Mirror To The Universe—Happy Birthday, Jesus!

Mirror To The Universe

—Happy Birthday, Jesus!

By Rob Mohr

universe 2020


“The whole problem with the world is that fools and fanatics are always certain of themselves, and wiser people so full of doubts.”“The whole problem with the world is that fools and fanatics are always certain of themselves, and wiser people so full of doubts.”—Bertrand Russell


When you read this article we will already know the outcome of the U.S. election. Will Trump still be with us or will compassion and hope have gained a new foothold in our world? If each of us had considered the words and actions of Jesus of Nazareth, how might we have voted in November?  

In this new world, saying “Christmas,” the day when mass was said for Christ, has become taboo. Set on winter’s solstice marking the autumn harvest and the beginning of a new year, Christmas replaced several ancient festivals. But for us, what will December bring? Will it be limited to red decorations and sporadic gifts, or might Christmas become a time of renewal?

Bertrand Russell’s understanding of human nature led him to conclude that all humans were driven by four primary desires: “Acquisitiveness (the wish to possess as much as possible), Rivalry (between individuals and communities), Vanity (a potent motive), and Love of Power (which outweighs the first three).”

Consider the implications if he was right. Yet, when we look around, humans, and communities of humans, are fulfilling these exact desires. Is there an alternative? In my mind Christmas is just that, an alternative set of values expressed by a young visionary two thousand and some odd years ago. Not the dogma of organized Christianity, but a new set of desires whose core is harmony with one another and creation. Compassion, and care, for others and creation opens the door for a less discordant understanding of what it means to be human.

Yet, if we consider today’s reality, who will reach out to the poor? Who will speak and act out of love, bind their wounds, or proclaim freedom for all of humanity? In place of division, who among us will seek harmonious community, one which ensures healthcare for all people, equality among races and genders, and adequate housing and income and education? Who will wipe away tears in the midst of a global pandemic, give birth to the winds of change, or accept the understandings and values expressed by Jesus of Nazareth?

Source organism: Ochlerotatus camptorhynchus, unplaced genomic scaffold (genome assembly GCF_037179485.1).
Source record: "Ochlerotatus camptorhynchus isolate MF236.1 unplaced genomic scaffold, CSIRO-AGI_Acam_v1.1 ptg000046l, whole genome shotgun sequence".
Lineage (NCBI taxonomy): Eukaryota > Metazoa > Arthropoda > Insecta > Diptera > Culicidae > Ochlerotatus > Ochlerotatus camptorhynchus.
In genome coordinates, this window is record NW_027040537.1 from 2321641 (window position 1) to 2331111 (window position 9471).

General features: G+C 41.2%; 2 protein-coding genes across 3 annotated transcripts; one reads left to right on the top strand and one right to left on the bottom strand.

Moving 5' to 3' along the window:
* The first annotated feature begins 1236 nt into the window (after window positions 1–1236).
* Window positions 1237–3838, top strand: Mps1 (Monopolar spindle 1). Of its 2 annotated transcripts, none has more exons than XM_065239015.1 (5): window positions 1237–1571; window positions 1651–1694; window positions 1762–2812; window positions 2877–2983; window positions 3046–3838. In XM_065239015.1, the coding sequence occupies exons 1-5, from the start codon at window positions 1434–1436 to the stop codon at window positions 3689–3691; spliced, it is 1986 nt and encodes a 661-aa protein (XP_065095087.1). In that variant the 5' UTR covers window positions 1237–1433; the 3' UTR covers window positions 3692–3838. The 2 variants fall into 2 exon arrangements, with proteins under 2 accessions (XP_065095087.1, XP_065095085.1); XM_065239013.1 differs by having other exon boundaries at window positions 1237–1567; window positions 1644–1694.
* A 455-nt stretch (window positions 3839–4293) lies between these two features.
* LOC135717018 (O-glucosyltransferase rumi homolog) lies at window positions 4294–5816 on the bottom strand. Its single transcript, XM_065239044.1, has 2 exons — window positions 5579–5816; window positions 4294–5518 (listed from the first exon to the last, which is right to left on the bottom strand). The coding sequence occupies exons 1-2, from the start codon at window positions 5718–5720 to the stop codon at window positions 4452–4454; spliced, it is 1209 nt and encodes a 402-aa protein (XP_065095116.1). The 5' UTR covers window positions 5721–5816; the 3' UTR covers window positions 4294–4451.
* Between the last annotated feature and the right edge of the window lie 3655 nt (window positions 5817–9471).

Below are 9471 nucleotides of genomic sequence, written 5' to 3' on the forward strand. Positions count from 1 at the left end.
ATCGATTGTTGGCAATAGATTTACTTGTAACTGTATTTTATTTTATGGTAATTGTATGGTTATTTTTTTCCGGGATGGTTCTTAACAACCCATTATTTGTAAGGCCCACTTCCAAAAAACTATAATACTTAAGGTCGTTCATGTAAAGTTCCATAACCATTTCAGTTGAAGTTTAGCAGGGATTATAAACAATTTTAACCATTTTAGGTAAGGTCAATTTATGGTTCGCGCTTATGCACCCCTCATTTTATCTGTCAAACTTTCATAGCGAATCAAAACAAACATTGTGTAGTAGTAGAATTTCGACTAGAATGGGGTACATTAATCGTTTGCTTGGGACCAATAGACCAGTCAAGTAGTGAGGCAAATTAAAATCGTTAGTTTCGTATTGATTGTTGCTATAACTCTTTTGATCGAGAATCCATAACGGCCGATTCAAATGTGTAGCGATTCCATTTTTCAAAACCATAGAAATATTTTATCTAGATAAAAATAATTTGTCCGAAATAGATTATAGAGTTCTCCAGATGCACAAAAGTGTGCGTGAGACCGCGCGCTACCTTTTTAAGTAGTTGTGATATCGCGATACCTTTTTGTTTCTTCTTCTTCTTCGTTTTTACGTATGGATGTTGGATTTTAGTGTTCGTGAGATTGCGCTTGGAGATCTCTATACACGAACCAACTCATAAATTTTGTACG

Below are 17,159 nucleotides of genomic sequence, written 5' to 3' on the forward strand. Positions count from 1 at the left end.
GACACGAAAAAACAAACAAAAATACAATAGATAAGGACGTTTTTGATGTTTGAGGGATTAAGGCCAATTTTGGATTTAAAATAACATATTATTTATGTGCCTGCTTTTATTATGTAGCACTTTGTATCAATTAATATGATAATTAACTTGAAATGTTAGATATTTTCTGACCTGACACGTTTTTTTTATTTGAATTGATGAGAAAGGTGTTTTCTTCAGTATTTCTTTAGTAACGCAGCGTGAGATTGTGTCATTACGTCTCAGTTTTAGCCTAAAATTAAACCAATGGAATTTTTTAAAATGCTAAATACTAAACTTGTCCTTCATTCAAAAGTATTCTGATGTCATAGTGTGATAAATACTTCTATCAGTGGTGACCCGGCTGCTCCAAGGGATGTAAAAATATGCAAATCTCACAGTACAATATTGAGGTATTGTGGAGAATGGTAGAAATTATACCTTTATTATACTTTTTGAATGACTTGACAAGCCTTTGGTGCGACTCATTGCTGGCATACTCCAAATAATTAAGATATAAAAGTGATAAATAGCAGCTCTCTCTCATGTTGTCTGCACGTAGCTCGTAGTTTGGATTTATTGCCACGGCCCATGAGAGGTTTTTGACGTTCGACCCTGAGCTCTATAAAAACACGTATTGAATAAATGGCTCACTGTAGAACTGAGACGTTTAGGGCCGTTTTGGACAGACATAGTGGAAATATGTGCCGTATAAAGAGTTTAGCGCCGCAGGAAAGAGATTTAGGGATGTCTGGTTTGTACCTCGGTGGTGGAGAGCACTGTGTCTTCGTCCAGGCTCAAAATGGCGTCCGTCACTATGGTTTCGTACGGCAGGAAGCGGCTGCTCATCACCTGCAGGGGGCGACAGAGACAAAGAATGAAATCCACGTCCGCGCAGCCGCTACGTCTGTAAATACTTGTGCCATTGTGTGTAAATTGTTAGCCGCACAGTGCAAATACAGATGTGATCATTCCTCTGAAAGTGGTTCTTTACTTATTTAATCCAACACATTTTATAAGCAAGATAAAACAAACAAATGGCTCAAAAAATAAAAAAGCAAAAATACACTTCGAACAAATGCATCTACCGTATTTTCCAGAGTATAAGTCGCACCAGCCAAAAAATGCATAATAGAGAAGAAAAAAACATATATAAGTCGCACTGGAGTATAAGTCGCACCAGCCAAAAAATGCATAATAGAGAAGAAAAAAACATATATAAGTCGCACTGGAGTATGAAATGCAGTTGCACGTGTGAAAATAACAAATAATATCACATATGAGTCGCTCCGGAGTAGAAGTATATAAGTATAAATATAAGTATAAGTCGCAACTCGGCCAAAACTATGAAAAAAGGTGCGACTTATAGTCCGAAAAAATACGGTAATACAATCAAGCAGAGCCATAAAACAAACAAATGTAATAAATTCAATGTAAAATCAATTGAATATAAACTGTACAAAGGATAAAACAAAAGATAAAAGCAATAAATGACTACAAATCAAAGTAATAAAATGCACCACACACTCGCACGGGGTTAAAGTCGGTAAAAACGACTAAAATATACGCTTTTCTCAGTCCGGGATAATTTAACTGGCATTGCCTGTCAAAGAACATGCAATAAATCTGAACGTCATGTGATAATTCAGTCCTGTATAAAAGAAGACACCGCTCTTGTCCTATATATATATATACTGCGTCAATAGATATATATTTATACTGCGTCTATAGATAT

When I was a child, my grandmother, Elizabeth Anne MacQueen, with whom I lived for three summers on her farm, read the bible at six each morning. When she finished, we would walk about a hundred yards to her large garden where we would cultivate and gather food for lunch that day. She taught me the discipline of care. Her world-view was progressive and wide. She recognized the emptiness in the “four desires” named by Russell. If she were alive today, she would say without hesitation, “Woe to this obstinate nation, to a people who know not truth.” But her tone would be one of love.

She would focus on a time, when “the eyes of those who see would no longer be closed.” When good men and women would ensure justice for all. One where life would take place sheltered from the storm of division, hate, and violence.

Today, I, too, envision a time when we wake up and our day’s fruit will be love and compassion, served with a progressive openness that will create equal room for all people, black, brown or white, male or female. A place and time when equality and justice will embrace us all, and all people will enjoy a “peace that passes all understanding.”

Many of us—in this time of unchecked rivalry, when blind adherence to stale doctrine and a “me first” philosophy governs our lives—have lost sight of what Christmas is all about. Perhaps loving one another and giving useful gifts is not a bad idea, especially if we share our lives in significant ways.

So, as you reflect, what kind of Christmas will you create this December?     

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